Huff LS, Chang CA, Thomas JF, Cook-Shimanek MK, Blomquist P, Konnikov N, et al. Defining an acceptable period of time from melanoma biopsy to excision. Dermatol Rep. 2012;4:e2.CrossRefGoogle Scholar
  3. 3.
    Danielsen M, Højgaard L, Kjær A, Fischer BM. Positron emission tomography in the follow-up of cutaneous malignant melanoma patients: a systematic review. Am J Nucl Med Mol Imaging. 2013;4:17–28.Google Scholar
  4. 4.
    Xing Y, Bronstein Y, Ross MI, Askew RL, Lee JE, Gershenwald JE, et al. Contemporary diagnostic imaging modalities for the staging and surveillance of melanoma patients: a meta-analysis. J Natl Cancer Inst. 2011;103:129–42.CrossRefGoogle Scholar
  5. 5.
    Pilat P, Borzecki A, Jazienicki M, Krasowska D. Skin melanoma imaging using ultrasonography: a literature review. Postep Dermatol Alergol. 2018;35:238–42.CrossRefGoogle Scholar
  6. 6.
    Crippa F, Leutner M, Belli F, Gallino F, Greco M, Pilotti S, et al. Which kinds of lymph node metastases can FDG PET detect? A clinical study in melanoma. J Nucl Med. 2000;41:1491–4.Google Scholar
  7. 7.
    Mijnhout GS, Hoekstra OS, van Tulder MW, Teule GJ, Devillé WL. Systematic review of the diagnostic accuracy of 18F-fluorodeoxyglucose positron emission tomography in melanoma patients. Cancer. 2001;91:1530–42.CrossRefGoogle Scholar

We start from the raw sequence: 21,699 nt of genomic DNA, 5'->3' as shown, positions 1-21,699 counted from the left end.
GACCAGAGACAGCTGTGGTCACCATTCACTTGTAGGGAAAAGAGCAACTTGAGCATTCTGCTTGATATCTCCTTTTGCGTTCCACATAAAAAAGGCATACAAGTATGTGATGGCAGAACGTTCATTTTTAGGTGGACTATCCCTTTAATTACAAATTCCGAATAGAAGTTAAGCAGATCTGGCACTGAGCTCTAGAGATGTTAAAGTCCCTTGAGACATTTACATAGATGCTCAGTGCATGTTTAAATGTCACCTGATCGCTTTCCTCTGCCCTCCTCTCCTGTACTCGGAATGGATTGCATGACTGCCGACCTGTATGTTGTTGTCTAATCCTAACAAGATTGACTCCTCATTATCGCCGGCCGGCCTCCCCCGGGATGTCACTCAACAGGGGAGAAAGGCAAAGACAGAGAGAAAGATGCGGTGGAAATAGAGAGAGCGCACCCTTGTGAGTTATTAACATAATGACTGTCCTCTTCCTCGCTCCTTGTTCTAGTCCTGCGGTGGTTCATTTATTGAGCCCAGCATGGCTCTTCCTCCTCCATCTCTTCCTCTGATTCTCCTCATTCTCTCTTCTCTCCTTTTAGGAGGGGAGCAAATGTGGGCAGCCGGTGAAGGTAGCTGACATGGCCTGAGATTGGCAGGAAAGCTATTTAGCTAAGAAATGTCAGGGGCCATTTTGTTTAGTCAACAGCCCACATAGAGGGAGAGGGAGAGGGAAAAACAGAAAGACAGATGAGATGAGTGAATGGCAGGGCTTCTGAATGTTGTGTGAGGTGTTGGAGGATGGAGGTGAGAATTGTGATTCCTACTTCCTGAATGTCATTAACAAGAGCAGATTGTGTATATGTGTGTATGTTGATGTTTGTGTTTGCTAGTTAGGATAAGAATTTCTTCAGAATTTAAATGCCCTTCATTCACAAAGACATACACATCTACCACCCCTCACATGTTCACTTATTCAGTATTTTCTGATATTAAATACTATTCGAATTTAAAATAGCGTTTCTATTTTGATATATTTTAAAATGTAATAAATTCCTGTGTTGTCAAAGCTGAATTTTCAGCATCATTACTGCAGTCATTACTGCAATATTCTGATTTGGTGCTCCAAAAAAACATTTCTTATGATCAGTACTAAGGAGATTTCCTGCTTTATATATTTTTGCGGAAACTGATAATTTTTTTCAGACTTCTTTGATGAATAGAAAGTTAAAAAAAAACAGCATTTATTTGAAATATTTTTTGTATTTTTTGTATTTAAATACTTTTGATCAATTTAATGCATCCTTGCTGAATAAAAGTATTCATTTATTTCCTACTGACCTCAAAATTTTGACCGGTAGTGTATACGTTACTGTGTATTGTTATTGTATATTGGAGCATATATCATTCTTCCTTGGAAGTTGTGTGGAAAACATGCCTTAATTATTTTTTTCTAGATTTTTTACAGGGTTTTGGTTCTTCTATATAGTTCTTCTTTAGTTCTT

8. 8.
    Tchernev G, Popova LV. PET scan misses cutaneous melanoma metastasis with significant tumour size and tumour thickness. Open Access Maced J Med Sci. 2017;5:963–6.Google Scholar
  9. 9.
    Uğurluer G, Kibar M, Yavuz S, Kuzucu A, Serin M. False positive 18F-FDG uptake in mediastinal lymph nodes detected with positron emission tomography in breast cancer: a case report. Case Rep Med. 2013;2013:459753.Google Scholar
  10. 10.
    Dimitrakopoulou-Strauss A, Strauss LG, Burger C. Quantitative PET studies in pretreated melanoma patients: a comparison of 6-[18F]fluoro-l-dopa with 18F-FDG and 15O-water using compartment and noncompartment analysis. J Nucl Med. 2001;42:248–56.Google Scholar
  11. 11.
    Guo H, Shenoy N, Gershman BM, Yang J, Sklar LA, Miao Y. Metastatic melanoma imaging with an 111In-labeled lactam bridge-cyclized α-melanocyte-stimulating hormone peptide. Nucl Med Biol. 2009;36:267–76.CrossRefGoogle Scholar
  12. 12.
    Quinn T, Zhang X, Miao Y. Targeted melanoma imaging and therapy with radiolabeled alpha-melanocyte stimulating hormone peptide analogues. G Ital Dermatol Venereol. 2011;145:245–58.Google Scholar
  13. 13.
    Miao Y, Benwell K, Quinn TP. 99mTc- and 111In-labeled alpha-melanocyte-stimulating hormone peptides as imaging probes for primary and pulmonary metastatic melanoma detection. J Nucl Med. 2007;48:73–81.Google Scholar
  14. 14.
    Siegrist W, Solca F, Stutz S, Giuffrè L, Carrel S, Girard J, et al. Characterization of receptors for α-melanocyte-stimulating hormone on human melanoma cells. Cancer Res. 1989;49:6352–8.Google Scholar